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Oops! ‘Debris’ Search Is Moved Nearly 700 Miles

From an unquestioning Washington Post:

New speed data shifts search for missing Malaysian jetliner nearly 700 miles

By Jia Lynn Yang | March 28, 2014

KUALA LUMPUR, Malaysia — The search for missing Malaysia Airlines Flight MH370 shifted to another section of the southern Indian Ocean on Friday after new analysis by investigators indicated that the aircraft was traveling faster than previously thought — and therefore ran out of fuel much sooner.

The new search area is 680 miles northeast of where planes and ships have been scouring the waters for signs of the aircraft. It is also four times as large — 198,200 square miles, compared to the 48,500 square mile patch of ocean where the search had been focused, according to the Australian Maritime Safety Authority.

On Friday afternoon, a New Zealand plane spotted objects in the new search area, according to AMSA, and a ship is due to investigate further on Saturday.

The redirection of the search comes as a result of analysis of radar data collected as the plane traveled between the South China Sea and the Strait of Malacca, before contact was lost, AMSA said. Those data show that the aircraft traveled faster than investigators thought, burned its fuel more quickly, and therefore traveled a shorter distance, according to the Australians. Authorities said they believe this new section of the ocean includes the spot where the flight ended its bizarre March 8 journey…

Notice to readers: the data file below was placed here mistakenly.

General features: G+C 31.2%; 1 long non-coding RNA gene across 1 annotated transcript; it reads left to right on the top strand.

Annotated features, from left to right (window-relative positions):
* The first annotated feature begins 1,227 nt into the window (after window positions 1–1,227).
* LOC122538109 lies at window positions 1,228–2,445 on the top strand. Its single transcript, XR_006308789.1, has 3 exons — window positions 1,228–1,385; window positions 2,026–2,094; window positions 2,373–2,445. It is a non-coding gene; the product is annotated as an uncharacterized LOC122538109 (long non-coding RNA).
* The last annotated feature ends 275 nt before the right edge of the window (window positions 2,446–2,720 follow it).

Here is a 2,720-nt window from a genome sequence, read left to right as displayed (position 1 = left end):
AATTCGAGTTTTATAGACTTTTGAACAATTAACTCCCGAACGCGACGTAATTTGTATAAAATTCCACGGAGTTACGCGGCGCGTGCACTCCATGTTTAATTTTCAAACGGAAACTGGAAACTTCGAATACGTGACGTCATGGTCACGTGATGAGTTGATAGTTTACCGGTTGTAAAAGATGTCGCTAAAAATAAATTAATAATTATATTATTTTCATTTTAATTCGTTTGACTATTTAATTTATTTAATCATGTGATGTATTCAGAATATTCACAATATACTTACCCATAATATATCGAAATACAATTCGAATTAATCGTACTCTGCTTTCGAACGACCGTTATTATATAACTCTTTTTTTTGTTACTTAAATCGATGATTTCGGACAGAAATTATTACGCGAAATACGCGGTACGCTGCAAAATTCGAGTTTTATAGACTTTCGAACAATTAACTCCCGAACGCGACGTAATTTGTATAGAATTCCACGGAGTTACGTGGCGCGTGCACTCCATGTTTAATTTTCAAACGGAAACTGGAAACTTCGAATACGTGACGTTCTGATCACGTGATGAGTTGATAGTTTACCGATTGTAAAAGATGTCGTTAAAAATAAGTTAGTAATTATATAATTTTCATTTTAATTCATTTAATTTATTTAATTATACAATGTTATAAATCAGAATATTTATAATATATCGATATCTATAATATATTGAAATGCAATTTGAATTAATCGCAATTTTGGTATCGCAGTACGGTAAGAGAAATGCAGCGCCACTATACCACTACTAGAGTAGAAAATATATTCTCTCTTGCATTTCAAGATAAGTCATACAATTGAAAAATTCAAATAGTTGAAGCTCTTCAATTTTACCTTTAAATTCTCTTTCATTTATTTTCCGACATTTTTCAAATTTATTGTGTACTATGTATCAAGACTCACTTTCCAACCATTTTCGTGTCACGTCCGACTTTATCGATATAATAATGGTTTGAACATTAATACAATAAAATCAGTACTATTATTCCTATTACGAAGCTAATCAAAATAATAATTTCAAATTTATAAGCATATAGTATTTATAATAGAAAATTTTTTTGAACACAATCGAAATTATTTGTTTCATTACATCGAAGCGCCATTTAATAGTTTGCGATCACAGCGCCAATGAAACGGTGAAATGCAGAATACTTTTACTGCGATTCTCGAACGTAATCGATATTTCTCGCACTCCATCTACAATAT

Friday’s development suggests that the phase of the search that began on March 18 in the southern Indian Ocean — and seemed to be steadily honing in on a smaller portion of the water — has been on the wrong track for more than a week.

Naturally, the news media and their experts will now all resign.

“We are starting on a blank page,” said Charitha Pattiaratchi, a professor of coastal oceanography at the University of Western Australia who studies this corner of the Indian Ocean. “We are in exactly the same situation we were in one week ago.”

The new area, though, is much closer to Perth, which will give planes more time to search, said Australian officials. And it moves the operation away from the turbulent part of the ocean known as the “roaring forties,” to a region where Pattiaratchi said winds and currents are much calmer.

It is not clear how authorities are now regarding the other objects spotted by satellites in recent days, floating in an area far to the southwest of the refocused search.

Malaysian defense minister Hishammuddin Hussein said that the objects seen in those satellite images are still potentially pieces of the missing plane or its cargo since ocean drift and the unpredictable currents in that part of the ocean could account for their location.

This is technically known as ‘clutching at straws’ to ‘try to save face.’

But Pattiaratchi, the currents expert, said there is “absolutely no chance” the objects picked up in satellite images drifted so far southwest from the area new being searched. The new section being searched and the old one, he said, are in completely different systems of currents, and it’s unlikely for objects to move from one to another. If they did, he said, it would take several years.

Australian officials said the new lead was based on continued analysis of information pieced together from radar and satellite data during the course of the investigation…

Between bad weather and the unpredictable interplay of wind and ocean currents, observers have run into a series of dead ends…

Needless to say, that is the fault of global warming.

This article was posted by Steve Gilbert on Friday, March 28th, 2014. Comments are currently closed.

2 Responses to “Oops! ‘Debris’ Search Is Moved Nearly 700 Miles”

  1. GetBackJack says:

    MH370 is in a ‘Stan

    I blame global warming

  2. Right of the People says:

    Where are they getting their search data from, Google Maps?


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